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AMD Phenom II X4: 45nm Benchmarked

Test Hardware Details

Test Systems 

Here are both of our test systems, for the AMD and Intel platforms.

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Motherboards

The components we used for our recent CPU charts were completely updated to the latest and greatest. For our AMD processors we used an Asus motherboard with an AMD 790FX, and for the Intel CPUs, a Gigabyte X48 motherboard.

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System RAM

We used DDR2-1066 modules from A.Data for all of our AMD processor testing, with timings set to CL 4.0-4-4-12. On the Intel platforms, we used DDR3-1333 with timings set to CL 7.0-7-7-21. Depending on how we clocked the processor, we used tighter timings on the RAM, as specified by the vendor.

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Graphics Cards

To keep the game benchmarks focused on the processor contribution, we used the same high-performance MSI N280GTX-T2D1G-OC for all of our builds; it includes the Nvidia G200 graphics chip.

Hard disks and USB Flash Drive

Our test systems include two 320 GB Western Digital hard disks. These WD32000AAKS drives incorporate only a single platter in the drive, which keeps their power consumption and cooling needs to a minimum. We loaded our Linux systems from a Corsair Flash Voyager USB stick, but our Linux Parcourser Benchmark doesn’t work on Nehalem systems, so we had to forgo the Linux results in these benchmarks.

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Blu-Ray Optical Drive and Sound Card

For our Blu-ray benchmark we used the Pioneer BDC-202BK optical drive. To keep the playback benchmarks across platforms as similar as possible during CPU load testing, we used a Creative X-Fi Xtreme Gamer soundcard on all platforms. It includes its own built-in audio processor to offload the CPU as much as possible during such tests.

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Power Supply and CPU Cooler

To supply our test systems with ample, reliable power, we used an 850 Watt PSU from CoolerMaster. We cooled our AMD and Intel processors with Zalman’s CNPS 9700 LED cooler.

  • one-shot
    YAY!, The day has come! Haven't read it yet. I am excited to see what it brings!
    Reply
  • firedogevan
    why focus on the q6600... wouldn't the q9550 or 9650 be a more accurate comparison given their respective locations in the product lineup?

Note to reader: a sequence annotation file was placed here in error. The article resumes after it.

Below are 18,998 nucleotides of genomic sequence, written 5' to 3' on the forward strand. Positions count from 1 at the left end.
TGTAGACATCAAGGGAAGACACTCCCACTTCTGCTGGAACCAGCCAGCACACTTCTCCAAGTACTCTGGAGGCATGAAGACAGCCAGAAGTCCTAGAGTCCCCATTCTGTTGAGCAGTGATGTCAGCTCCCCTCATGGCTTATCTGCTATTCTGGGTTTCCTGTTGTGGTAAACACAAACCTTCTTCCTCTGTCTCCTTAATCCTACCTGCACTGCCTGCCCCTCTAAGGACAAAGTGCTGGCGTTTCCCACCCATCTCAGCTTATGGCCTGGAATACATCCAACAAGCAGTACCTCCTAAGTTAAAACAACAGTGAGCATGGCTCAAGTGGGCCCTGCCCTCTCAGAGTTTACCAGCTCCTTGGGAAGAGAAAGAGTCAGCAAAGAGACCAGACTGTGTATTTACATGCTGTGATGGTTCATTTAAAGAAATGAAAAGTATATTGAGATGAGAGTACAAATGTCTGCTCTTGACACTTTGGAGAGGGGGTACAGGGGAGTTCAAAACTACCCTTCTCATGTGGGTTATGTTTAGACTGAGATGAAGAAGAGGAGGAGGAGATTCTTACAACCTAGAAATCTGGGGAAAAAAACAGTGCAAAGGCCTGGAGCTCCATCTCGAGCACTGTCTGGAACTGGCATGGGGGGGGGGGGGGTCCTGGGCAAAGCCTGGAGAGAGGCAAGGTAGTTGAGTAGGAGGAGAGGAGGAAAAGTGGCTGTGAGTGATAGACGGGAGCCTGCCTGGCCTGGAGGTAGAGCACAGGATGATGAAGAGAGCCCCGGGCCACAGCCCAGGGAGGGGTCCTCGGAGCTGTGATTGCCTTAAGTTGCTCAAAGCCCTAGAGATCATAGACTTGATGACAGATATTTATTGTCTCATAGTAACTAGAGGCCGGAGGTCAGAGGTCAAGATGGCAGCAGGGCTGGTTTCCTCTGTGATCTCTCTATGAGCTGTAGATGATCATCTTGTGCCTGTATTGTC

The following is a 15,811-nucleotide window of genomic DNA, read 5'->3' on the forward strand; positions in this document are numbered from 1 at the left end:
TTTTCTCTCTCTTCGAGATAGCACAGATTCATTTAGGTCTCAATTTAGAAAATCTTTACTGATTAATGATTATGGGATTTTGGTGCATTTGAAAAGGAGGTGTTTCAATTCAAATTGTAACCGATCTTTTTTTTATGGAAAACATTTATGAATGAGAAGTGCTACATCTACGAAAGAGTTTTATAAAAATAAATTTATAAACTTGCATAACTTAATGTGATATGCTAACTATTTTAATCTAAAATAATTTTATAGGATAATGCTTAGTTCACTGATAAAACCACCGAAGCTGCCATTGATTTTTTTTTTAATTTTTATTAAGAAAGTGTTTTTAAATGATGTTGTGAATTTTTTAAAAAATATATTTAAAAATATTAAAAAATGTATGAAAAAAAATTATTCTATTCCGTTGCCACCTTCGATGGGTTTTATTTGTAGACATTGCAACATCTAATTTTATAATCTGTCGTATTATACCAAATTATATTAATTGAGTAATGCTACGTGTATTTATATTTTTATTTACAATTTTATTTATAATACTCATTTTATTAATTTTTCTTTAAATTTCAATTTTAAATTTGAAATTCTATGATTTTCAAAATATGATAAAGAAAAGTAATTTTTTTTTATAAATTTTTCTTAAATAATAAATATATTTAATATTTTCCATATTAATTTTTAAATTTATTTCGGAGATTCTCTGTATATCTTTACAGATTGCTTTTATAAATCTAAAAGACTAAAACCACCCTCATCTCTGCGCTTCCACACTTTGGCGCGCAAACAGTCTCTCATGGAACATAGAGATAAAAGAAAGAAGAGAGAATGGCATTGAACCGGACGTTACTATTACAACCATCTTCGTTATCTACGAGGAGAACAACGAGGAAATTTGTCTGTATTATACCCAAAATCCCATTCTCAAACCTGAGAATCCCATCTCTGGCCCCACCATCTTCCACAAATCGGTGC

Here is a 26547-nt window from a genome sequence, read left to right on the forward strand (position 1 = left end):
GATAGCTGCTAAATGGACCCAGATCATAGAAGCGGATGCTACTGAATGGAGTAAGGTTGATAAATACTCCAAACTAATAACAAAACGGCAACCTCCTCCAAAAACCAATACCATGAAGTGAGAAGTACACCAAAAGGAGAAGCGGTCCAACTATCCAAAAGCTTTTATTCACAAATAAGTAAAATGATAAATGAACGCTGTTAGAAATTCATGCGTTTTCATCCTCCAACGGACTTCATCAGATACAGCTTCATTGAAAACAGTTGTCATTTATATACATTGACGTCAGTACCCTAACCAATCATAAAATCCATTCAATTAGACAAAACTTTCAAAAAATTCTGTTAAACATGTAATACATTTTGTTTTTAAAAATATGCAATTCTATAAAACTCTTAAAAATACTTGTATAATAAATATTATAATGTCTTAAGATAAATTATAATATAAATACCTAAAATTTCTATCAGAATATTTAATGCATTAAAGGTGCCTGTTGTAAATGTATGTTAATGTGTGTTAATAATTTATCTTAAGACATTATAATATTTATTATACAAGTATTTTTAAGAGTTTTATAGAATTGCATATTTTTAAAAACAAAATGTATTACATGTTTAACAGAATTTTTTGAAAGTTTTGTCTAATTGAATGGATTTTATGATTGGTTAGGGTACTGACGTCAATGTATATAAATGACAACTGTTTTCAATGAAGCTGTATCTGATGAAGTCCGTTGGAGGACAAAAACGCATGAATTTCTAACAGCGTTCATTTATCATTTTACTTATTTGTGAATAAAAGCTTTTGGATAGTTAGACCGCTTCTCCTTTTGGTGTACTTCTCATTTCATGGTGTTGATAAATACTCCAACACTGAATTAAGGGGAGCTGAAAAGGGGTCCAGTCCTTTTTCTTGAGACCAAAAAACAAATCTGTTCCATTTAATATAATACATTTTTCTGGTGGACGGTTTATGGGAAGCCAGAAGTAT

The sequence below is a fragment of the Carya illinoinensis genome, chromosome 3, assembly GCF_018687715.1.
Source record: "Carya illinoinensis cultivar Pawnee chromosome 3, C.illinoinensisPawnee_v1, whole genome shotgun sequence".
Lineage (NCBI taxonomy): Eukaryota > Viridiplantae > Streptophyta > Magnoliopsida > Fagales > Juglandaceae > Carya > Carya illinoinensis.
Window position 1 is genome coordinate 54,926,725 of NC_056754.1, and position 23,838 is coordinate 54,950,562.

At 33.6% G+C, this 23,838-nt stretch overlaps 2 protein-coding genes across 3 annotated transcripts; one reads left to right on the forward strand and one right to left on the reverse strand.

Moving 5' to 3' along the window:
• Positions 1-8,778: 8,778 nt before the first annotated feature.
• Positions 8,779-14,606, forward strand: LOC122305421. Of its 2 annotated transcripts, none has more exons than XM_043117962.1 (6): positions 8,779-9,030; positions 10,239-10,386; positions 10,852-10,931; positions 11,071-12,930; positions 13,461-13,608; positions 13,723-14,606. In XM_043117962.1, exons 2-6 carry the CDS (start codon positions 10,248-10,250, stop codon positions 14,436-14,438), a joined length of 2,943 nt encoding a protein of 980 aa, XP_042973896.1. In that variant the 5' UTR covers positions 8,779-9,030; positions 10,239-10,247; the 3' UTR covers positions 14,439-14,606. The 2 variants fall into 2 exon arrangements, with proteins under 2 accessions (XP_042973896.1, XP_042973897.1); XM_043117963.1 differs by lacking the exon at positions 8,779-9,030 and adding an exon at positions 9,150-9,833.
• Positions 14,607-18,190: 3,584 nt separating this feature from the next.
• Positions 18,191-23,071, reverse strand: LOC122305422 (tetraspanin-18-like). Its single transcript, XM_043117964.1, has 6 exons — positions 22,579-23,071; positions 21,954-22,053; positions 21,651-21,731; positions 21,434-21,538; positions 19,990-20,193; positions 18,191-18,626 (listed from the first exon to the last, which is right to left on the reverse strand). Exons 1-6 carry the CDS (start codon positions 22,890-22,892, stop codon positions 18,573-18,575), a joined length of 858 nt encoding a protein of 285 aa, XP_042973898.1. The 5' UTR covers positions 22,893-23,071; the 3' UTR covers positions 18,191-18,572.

Reply
  • dechy
    Yeah, the price comparison table should of included a Q9550, which costs same as i7 920 but with the lower mobo/ram combo price.

    Ends up being the same price as the AMD bundle, but with a good more performance... there goes the whole "AMD price/performance" aspect of this chip.
    Reply
  • one-shot
    Great review. Maybe some overclocking later? There were some pretty high claims about its overclocking potential. I'll wait for AM3 before I retire my E6750.
    Reply
  • cangelini
    Coming up soon one-shot--I was working on that one =)
    Reply
  • V3NOM
    who cares about performance/watt? PRICE/PERFORMANCE is the big deal
    Reply
  • The Q9xxx series would trump the PhenomII in all the categories listed above. THG, it was downright *criminal* to have not included the Yorkfield chips in your performance per dollar and performance per watt analysis.
    Reply
  • nashville
    hey bert/tom's:
    good write up: thought id comment on i7 watts:
    "we measured the power consumption directly from the 12 volt rail that supplied the CPU", i read somewhere the only i7 core logic gets power from 12v rail, the uncore/cache part somewhere else. if this is true, you going to do another measurements?
    Reply
  • kirvinb
    I'm so happy to see Intel has some competetion. While these new processors are not mind blowing, they offer some decent performance at the price given. I am sure this will lower the price of the q9400 and q9550, which is exactly what I want to see. Maybe even the i7s price will lower and maybe we will be back in the good days..where intel and amd flipped sides of the powerhouse like every 6 months..!! Good Write Up..
    Reply
  • jj463rd
    On the forums someone mentioned "why did they use DDR2-800 RAM when DDR2-1066 would give better performance for the Phenom II".Wouldn't this skew the benchmarks by a little bit (perhaps 2 to 3%)?
    Reply